University of Plymouth has opted into the TEF and received a Silver award.
Enrich your study of English literature across six centuries by exploring the history behind it. Find out how writers are influenced by the times they live in, and how they affect history by shaping our cultural, political and moral values. Be empowered to read, think and write critically and creatively. You will have a wide choice of modules and the cross-disciplinary nature of the course will broaden your perspectives, preparing you for an interesting and fulfilling career path.
Enhance your learning through the history department's close relationship with Plymouth’s wider history community, giving you free access to lectures from world-renowned visiting historians. Boost your career prospects by working with a publishing house, literary agent, arts organisation or magazine on our work-based learning module or extra-curricular internships, and experience other cultures by studying or working abroad in either Europe or the US.
Choose from a wide variety of specialist modules, including period and cultural studies, and creative writing. You’ll be taking two thirds of your modules in English and one third in history. Your history modules will explore aspects of British, European and Global history, allowing you to make comparisons and connections with your English studies.
Receive free set texts for all core modules throughout the three years.
Benefit from assessment through coursework, with no written exams.
Boost your career prospects by working with a publishing house, literary agent, arts organisation or magazine on our work-based learning module or extra-curricular internships.
Make use of our open-door policy and talk to your lecturers in a friendly and supportive learning environment.
Learn from internationally recognised research-active staff, including published creative writers.
Experience other cultures by studying or working abroad in either Europe or the US.
Write and be published as part of INK, the English and Creative Writing student-run magazine.
Access resources at any time with the University library, open 24 hours 365 days a year, offering a vast range of electronic and print materials, including a rare books collection.
Enhance your learning through the history department's close relationship with Plymouth’s wider history community, giving you free access to lectures from world-renowned visiting historians.
- Join the History Society and enjoy events and trips within a fun and supportive community, as well as getting experience in organising and coordinating events.
In your first year, you'll study historical, theoretical, and aesthetic approaches to literary analysis. You’ll read literature which investigates the making of the modern world; engage with exciting theories of reading such as eco-criticism, psychoanalysis and Marxism; and, if you choose, try your hand at creative writing. You will also learn key research and essay-writing skills. Your history modules in global and British history will inform and provide a context for your study of English.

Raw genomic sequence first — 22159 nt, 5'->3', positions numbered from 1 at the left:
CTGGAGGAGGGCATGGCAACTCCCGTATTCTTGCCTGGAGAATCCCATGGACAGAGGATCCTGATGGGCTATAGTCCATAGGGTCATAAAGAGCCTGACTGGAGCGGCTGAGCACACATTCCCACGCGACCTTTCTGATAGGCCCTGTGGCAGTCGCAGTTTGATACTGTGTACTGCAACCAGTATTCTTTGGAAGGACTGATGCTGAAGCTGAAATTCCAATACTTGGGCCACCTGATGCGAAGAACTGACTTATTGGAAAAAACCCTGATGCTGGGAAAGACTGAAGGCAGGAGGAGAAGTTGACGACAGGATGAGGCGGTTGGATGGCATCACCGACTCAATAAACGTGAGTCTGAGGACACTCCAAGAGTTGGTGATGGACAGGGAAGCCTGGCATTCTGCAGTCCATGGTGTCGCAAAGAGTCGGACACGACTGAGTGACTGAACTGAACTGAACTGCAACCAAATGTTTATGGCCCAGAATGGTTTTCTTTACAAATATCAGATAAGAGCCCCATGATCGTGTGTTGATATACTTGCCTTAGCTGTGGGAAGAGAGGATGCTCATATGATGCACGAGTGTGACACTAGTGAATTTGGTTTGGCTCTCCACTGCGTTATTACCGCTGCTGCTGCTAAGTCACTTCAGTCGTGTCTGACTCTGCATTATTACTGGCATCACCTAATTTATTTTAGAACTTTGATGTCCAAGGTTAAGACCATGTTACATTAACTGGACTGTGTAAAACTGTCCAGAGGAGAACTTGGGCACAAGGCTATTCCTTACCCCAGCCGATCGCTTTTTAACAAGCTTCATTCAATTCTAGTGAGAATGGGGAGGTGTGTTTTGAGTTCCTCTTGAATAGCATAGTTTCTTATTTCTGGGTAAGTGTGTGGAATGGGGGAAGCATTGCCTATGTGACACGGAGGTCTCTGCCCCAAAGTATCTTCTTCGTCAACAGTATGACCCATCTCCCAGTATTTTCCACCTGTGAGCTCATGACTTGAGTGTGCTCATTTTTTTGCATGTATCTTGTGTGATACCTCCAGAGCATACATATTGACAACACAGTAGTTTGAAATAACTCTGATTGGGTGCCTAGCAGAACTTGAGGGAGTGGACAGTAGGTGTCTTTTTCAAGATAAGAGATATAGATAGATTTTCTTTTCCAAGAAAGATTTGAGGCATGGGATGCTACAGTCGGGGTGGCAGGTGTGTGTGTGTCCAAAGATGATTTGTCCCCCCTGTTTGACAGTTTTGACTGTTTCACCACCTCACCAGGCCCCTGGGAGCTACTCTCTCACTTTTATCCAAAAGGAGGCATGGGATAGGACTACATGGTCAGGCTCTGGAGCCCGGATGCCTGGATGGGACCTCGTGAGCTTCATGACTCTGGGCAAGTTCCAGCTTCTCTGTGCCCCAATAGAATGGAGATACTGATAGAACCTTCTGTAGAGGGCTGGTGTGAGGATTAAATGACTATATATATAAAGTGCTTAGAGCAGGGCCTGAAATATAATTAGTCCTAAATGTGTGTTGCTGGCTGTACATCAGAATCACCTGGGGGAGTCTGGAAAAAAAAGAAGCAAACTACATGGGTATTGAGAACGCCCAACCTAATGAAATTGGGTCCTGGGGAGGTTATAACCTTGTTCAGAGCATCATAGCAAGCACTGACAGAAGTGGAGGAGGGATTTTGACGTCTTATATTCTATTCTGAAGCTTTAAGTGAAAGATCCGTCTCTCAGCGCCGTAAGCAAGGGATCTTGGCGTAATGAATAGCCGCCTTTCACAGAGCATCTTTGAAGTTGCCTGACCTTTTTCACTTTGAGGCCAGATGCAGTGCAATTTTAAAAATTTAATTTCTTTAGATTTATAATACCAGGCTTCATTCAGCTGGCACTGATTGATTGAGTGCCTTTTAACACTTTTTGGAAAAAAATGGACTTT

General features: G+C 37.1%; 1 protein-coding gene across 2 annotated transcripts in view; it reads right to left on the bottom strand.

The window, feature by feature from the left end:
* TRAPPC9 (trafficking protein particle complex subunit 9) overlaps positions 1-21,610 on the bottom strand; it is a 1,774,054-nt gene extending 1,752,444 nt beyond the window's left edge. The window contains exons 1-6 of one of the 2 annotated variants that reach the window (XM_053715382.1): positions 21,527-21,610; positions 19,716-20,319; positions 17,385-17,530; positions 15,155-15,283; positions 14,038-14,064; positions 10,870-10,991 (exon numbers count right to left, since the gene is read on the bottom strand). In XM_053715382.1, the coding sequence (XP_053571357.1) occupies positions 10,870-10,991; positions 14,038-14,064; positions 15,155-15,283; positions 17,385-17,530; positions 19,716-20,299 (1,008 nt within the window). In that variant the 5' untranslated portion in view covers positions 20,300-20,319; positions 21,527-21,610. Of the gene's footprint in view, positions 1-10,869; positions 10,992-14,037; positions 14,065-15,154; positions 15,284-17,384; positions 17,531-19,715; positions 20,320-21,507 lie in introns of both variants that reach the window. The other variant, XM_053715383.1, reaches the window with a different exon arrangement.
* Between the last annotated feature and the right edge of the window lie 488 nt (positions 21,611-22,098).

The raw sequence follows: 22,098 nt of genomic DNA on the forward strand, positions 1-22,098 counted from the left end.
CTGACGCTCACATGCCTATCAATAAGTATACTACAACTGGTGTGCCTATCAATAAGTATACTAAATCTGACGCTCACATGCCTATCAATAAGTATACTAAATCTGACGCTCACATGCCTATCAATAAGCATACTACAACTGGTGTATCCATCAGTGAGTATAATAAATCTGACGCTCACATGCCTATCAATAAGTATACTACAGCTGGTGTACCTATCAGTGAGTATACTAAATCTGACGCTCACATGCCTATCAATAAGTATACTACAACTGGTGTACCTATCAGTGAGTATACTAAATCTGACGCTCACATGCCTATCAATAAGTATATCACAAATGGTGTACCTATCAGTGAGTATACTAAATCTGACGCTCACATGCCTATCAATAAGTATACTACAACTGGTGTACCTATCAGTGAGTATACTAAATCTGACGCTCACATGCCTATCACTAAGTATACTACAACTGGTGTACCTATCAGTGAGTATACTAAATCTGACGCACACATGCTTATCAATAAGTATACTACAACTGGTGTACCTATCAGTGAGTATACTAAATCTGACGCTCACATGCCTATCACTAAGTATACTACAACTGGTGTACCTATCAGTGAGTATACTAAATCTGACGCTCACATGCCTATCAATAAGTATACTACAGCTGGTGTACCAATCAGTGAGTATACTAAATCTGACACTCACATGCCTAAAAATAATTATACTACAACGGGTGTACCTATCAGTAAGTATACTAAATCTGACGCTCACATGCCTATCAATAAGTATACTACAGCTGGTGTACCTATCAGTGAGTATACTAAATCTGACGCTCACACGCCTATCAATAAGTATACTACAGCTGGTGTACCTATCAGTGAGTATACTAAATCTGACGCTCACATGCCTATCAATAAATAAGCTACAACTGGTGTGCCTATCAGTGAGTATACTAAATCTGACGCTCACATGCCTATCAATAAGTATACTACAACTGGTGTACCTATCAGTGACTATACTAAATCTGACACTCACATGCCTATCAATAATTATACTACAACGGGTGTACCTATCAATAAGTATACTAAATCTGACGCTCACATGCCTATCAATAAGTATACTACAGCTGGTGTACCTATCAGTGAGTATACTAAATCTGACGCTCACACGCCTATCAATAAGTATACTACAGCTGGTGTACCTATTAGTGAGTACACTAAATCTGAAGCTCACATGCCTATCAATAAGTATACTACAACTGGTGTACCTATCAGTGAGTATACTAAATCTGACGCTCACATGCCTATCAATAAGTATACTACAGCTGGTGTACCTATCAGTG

In your second year, you’ll take core modules in Romantic and Victorian literature, studying these key periods from an interdisciplinary perspective, and engaging with debates in philosophy, science, psychology, politics, art, gender and race. Your history modules will focus on democracy, imperialism and colonialism, providing opportunities for comparisons with English. Select from a wide range of other specialist modules, including our work-based learning module (Working with Literature). Optional modules are available this year, but may be subject to change in subsequent years.
In your final year, you’ll complete your period studies core modules with the ground-breaking literature of early 20th-century Modernism. You’ll also choose from specialist modules, with a focus on 20th-century and contemporary literature. Your further engagement with history will deepen your understanding of the contexts that produce literary texts. Finally, you'll produce a year-long dissertation on any topic of your choice, which you'll work on with the support of your personal supervisor. Optional modules are available this year, but may be subject to change in subsequent years.
The modules shown for this course or programme are those being studied by current students, or expected new modules. Modules are subject to change depending on year of entry.
100% of assessment is by coursework.
How to apply
If your application is completed by the following date, it’s guaranteed to be considered:
15 January*If you apply after this deadline, universities or colleges don’t have to consider your application if they’ve filled their spaces, so the sooner you apply, the better!
You will need these codes when you add a choice to your application.
|Campus name||Main Site|
This course may be available at alternative locations, please check if other course options are available